He Will Provide

He Will Provide

From Chicken Soup for the Latter-day Saint Soul

He Will Provide

Or do ye suppose that the Lord will still deliver us, while we sit upon our thrones and do not make use of the means which the Lord has provided for us?

Alma 60:21

I had three children by the time I was twenty-one; money was always tight, and it seemed that week after week I sat with pencil and paper, trying to figure out how we would pay for groceries after our bills were paid. It was a constant struggle, and we were never able to get ahead.

When I was twenty-eight, my neighbor introduced me to the gospel. I knew from the first discussion that what they were teaching me was true, and very early on, I wanted to be baptized. I was finally receiving the answers to questions I’d been asking most of my life.

Everything made sense to me, but the one principle I knew I’d have trouble with was the law of tithing. How in the world was I going to squeeze 10 percent out of a paycheck that was already too small to cover our expenses? I discussed my concerns with my neighbor.

“If you are faithful in paying your tithing, the Lord will provide,” she assured me. She said she couldn’t promise that we would have any more income, but if I would examine my spending, I would find a way to not only pay my tithing, but to cover our expenses. She said maybe I would become more frugal in my grocery shopping— using coupons, learning to plan meals so that I could use every last morsel. Maybe I would become less wasteful— learning to mend my clothes, or even make them, rather than buying new ones. She bore testimony of how her life had been blessed by being a faithful tithe payer, and she knew for certain that mine would be blessed, too. She challenged me to exercise my faith and make the commitment to always pay my tithing.

I wrote that first check and prayed that the Lord would help me in my efforts. As the years went by, I discovered that there were quite a few things we could do to keep from spending money. I learned to cut back, stretch or do without!

• Instead of taking the kids to an occasional movie, we found things we could do at home. The kids and I loved riding our bikes together. It not only strengthened us as a family, but helped us to be in better physical shape.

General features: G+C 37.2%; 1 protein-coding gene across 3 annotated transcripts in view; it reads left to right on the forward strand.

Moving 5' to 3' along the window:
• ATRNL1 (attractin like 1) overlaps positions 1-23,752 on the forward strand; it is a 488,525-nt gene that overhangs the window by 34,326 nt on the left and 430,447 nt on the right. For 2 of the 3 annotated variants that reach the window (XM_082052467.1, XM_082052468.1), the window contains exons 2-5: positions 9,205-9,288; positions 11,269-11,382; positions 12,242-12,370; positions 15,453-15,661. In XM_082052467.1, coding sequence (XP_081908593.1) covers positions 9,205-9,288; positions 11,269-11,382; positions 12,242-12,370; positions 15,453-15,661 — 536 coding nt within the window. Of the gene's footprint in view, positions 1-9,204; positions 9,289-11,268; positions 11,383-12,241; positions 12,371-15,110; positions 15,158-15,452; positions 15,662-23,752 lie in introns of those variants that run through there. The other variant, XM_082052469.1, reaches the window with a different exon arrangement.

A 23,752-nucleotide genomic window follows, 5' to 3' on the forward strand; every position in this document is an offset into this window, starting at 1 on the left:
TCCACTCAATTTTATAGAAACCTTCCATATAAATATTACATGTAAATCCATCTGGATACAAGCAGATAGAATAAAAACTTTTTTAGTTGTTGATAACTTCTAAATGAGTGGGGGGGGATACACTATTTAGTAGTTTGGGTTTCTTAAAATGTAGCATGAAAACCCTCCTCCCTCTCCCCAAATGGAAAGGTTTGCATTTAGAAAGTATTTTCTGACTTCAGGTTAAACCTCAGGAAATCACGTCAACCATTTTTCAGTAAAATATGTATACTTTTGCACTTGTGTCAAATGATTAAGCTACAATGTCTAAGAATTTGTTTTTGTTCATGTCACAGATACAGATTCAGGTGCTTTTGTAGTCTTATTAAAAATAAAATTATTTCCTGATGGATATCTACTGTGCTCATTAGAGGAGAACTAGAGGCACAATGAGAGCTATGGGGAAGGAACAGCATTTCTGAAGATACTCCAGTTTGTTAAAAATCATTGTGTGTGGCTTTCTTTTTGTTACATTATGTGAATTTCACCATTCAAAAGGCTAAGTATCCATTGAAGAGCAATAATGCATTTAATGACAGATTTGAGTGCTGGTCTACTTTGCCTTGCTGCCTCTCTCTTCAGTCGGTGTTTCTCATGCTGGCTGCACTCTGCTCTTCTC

• We planted a garden, and my grandmother was delighted to share her experience in preserving the food. This not only taught my children the value of work, but brought me closer to my grandmother.

• I searched for ideas on how to make gifts instead of buying them. Grandma taught me how to sew and crochet, my mother taught me how to decoupage and cross stitch. We enjoyed many hours perfecting our crafts and even sold a few. This helped me develop not only my talents, but even brought in a little extra cash.

• I got serious about looking for sales and using coupons. Why pay more for the same thing if you can get it at a discount?

• I learned how to make three meals out of a single chicken! I often remarked to my family that Brigham Young would be proud because of his counsel that not one grain of wheat should be wasted.

• I focused more on whole foods instead of buying packages of prepared foods that were filled with sodium and preservatives. I learned that when our bodies were fueled with nutritional foods, we were healthier and happier.

• I learned to repair instead of replace. This helped me appreciate the value of everything that we had been given.

I am grateful for my neighbor and her early counsel. Because she had a testimony of tithing and encouraged me to have one of my own, I have been able to face my bishop each year and answer honestly that I pay a full tithe.

The law of tithing is one principle that is very clear. You’re either paying it or you’re not—and the Lord blesses those who keep their covenants with Him.

Joyce Moseley Pierce

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